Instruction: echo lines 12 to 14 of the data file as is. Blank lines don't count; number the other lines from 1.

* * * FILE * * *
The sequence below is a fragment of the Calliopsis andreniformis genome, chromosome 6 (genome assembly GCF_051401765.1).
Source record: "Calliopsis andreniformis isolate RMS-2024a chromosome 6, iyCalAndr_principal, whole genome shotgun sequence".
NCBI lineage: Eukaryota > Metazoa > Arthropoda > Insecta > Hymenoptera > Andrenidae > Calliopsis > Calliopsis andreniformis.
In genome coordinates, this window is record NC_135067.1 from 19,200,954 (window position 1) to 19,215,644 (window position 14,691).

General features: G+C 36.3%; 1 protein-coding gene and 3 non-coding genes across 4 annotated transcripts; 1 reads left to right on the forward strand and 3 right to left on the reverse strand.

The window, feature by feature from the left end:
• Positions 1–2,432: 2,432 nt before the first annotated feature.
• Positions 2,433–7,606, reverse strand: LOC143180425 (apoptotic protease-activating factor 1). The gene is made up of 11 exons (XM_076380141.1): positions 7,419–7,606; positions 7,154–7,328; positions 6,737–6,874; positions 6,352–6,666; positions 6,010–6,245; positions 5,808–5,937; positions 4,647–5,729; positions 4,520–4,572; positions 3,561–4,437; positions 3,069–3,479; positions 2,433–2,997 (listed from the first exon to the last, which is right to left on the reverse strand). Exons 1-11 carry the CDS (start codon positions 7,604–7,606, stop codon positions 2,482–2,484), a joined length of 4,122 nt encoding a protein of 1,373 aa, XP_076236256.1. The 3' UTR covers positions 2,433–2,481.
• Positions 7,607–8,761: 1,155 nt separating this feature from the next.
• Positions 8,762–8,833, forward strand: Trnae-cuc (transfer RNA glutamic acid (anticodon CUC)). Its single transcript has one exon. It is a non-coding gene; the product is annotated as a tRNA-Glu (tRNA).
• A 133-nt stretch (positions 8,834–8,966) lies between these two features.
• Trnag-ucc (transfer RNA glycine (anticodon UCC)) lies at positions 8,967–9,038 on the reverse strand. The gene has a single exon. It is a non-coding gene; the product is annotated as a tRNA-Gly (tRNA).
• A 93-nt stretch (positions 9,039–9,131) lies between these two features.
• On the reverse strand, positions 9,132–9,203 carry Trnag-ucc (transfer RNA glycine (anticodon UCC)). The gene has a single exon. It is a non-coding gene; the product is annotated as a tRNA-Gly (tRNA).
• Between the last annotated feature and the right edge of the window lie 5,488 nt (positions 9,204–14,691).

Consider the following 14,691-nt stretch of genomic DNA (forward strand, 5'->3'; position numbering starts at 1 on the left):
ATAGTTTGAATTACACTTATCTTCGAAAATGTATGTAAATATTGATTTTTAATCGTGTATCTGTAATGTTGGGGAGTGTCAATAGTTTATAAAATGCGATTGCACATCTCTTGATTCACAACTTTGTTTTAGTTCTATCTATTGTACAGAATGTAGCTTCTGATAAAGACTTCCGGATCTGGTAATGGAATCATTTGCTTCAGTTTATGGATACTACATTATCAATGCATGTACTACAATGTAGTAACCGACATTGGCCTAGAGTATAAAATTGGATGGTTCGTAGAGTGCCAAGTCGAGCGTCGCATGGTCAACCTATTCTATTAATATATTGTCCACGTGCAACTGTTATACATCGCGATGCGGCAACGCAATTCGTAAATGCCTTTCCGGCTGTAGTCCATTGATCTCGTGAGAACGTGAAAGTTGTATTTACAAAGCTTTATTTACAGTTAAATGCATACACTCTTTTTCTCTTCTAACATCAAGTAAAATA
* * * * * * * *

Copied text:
• Trnag-ucc (transfer RNA glycine (anticodon UCC)) lies at positions 8,967–9,038 on the reverse strand. The gene has a single exon. It is a non-coding gene; the product is annotated as a tRNA-Gly (tRNA).
• A 93-nt stretch (positions 9,039–9,131) lies between these two features.
• On the reverse strand, positions 9,132–9,203 carry Trnag-ucc (transfer RNA glycine (anticodon UCC)). The gene has a single exon. It is a non-coding gene; the product is annotated as a tRNA-Gly (tRNA).